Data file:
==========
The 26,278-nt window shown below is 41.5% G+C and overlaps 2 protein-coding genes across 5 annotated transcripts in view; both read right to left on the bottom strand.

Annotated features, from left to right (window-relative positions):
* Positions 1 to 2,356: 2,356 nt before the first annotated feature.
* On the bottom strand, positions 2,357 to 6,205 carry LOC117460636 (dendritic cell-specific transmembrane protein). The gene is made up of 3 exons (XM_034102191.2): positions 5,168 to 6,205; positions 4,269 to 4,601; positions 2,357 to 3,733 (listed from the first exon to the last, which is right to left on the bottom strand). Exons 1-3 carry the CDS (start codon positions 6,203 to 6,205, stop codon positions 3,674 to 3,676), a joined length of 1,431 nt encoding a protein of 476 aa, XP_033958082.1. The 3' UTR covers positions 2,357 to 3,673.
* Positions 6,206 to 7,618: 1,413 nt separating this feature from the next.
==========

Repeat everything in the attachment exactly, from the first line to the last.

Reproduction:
The 26,278-nt window shown below is 41.5% G+C and overlaps 2 protein-coding genes across 5 annotated transcripts in view; both read right to left on the bottom strand.

Annotated features, from left to right (window-relative positions):
* Positions 1 to 2,356: 2,356 nt before the first annotated feature.
* On the bottom strand, positions 2,357 to 6,205 carry LOC117460636 (dendritic cell-specific transmembrane protein). The gene is made up of 3 exons (XM_034102191.2): positions 5,168 to 6,205; positions 4,269 to 4,601; positions 2,357 to 3,733 (listed from the first exon to the last, which is right to left on the bottom strand). Exons 1-3 carry the CDS (start codon positions 6,203 to 6,205, stop codon positions 3,674 to 3,676), a joined length of 1,431 nt encoding a protein of 476 aa, XP_033958082.1. The 3' UTR covers positions 2,357 to 3,673.
* Positions 6,206 to 7,618: 1,413 nt separating this feature from the next.